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Time change this Sunday: how will it affect your dog or your cat?

Ginger cat next to a clock
© Shutterstock

On the night of the 24th to the 25th of March, we will have to change our clocks one hour forward. This means we will lose one hour sleep. Changing the clock will also affect your pet. Here is how you and your pet can adapt to the British summer time. 

By Emilie Heyl, 30 Mar 2019

Moving your clocks forwards announces the return of Spring (yeah!). The days will be longer and the nights will be shorter. However, this change implies an hour less of sleep and a slight change in your daily routines. Indeed, if your alarm usually rings at 7am, in fact it will be 8am on Sunday. In other words: you set your alarm at 7am while considering the time change, you will have the feeling you woke up at 6am. So yes, it will definitely take a few days to get use to this change and you will probably be tired for the next few days. As well, you will eat earlier and you will go to bed earlier. But what about your pet’s habits?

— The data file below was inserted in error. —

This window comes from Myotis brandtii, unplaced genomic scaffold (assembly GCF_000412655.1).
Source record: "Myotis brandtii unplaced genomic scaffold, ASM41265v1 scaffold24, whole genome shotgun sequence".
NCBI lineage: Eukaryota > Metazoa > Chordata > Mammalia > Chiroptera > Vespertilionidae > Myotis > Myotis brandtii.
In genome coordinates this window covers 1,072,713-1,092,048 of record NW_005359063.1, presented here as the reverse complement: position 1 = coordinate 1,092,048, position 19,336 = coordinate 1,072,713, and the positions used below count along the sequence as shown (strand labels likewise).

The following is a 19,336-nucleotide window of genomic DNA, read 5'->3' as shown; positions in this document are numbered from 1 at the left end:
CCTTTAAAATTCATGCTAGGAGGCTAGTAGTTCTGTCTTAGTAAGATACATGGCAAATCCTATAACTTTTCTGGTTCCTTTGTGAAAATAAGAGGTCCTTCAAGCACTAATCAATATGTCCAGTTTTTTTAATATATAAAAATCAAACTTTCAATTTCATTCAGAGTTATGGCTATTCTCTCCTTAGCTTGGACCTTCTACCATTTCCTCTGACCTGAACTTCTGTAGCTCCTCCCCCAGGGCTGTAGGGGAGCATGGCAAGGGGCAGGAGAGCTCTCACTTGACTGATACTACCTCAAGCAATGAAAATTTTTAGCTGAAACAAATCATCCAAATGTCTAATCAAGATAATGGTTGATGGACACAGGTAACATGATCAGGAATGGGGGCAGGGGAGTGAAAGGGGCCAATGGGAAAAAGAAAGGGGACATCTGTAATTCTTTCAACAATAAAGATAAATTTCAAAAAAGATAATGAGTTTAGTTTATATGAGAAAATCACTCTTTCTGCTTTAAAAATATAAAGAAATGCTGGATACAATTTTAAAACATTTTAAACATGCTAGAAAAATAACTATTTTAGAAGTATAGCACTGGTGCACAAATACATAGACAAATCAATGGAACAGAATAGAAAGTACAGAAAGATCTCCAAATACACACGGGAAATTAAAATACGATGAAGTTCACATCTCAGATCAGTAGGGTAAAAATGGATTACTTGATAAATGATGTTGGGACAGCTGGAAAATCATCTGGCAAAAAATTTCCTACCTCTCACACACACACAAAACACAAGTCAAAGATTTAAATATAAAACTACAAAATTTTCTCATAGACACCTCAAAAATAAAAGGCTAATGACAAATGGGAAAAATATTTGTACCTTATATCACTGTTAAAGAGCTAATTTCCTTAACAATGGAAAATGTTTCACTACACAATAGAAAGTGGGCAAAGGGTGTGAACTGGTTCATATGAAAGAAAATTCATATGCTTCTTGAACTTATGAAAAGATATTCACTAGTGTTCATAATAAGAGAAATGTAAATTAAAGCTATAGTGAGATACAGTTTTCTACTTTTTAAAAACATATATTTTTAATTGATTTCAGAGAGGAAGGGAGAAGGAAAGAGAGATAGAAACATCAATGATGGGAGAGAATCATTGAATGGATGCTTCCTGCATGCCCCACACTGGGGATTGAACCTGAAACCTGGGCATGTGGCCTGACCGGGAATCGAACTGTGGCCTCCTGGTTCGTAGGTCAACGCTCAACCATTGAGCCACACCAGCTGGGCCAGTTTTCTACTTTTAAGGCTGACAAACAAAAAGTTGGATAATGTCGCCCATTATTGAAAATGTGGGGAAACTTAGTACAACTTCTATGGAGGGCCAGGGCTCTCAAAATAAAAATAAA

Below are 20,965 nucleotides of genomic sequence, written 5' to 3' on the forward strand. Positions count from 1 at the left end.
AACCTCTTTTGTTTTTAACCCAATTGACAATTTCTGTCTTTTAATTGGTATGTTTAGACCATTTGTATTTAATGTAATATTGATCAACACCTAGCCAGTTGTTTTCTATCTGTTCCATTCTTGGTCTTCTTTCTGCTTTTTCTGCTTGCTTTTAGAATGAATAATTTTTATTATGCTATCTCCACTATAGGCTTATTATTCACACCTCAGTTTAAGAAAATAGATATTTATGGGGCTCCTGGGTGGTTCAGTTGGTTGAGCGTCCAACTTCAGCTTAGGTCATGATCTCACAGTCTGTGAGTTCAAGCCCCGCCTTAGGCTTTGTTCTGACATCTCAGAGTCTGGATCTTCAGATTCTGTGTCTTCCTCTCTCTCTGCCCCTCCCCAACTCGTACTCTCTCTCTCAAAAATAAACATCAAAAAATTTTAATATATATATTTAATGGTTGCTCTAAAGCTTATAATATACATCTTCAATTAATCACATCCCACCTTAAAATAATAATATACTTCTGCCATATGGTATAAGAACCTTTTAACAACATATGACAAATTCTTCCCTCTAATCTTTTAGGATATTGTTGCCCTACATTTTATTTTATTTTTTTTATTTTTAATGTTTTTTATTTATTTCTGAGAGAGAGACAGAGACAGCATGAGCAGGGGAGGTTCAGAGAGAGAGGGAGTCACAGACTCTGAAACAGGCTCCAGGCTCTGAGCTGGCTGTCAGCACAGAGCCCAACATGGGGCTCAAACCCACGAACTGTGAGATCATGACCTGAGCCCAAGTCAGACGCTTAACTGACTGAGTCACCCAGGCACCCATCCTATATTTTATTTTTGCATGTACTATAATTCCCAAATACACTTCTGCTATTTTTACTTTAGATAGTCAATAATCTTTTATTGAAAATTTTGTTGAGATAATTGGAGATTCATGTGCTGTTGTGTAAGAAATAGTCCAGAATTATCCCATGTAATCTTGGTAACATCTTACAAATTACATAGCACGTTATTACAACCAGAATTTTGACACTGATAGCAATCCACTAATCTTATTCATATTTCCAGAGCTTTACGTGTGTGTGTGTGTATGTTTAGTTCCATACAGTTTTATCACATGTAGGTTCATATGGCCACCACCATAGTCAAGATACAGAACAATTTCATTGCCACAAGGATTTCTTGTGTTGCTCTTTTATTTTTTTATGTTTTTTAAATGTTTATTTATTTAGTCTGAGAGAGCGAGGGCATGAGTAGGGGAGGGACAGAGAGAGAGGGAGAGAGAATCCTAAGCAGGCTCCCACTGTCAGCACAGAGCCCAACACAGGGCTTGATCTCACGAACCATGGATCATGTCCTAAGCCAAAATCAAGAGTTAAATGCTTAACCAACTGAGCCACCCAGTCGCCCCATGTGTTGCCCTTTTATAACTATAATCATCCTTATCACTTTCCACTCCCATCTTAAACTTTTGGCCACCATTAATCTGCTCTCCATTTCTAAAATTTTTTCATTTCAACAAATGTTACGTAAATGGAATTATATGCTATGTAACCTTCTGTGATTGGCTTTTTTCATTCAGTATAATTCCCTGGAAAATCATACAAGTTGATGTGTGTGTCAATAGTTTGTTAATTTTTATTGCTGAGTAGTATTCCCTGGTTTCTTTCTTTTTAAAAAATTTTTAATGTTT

Pets love their routine. Usually, they know exactly what their owner’s habits are. They can even detect when our attitudes or habits change (incredible hey?). In comes without saying that your dog or your cat will notice a difference in your daily routine and this could cause them some stress. 
To avoid your dog or your cat being stressed, the secret is to take your time to adapt to this new time change. 

Time change for dogs and cats 

In order for your dog or your cat to get used to the time change, you should move his daily activities. For example, you could feed him 15 minutes earlier than his usual time on Sunday, and then another 15 minutes earlier on Monday. and so on, until the new time suits your pet and you. And remember, if in any case, your dog or cat whines or scratches on your door, to make you understand that it's time for his meal, do not give in: it's up to you to decide when he has to eat.

For your dog’s walk, it's the same thing: if the morning seems difficult because it’s too early, it is however necessary: ​​do not forget this, just because it is too early! Your dog should be able to get out as often as before and at regular intervals.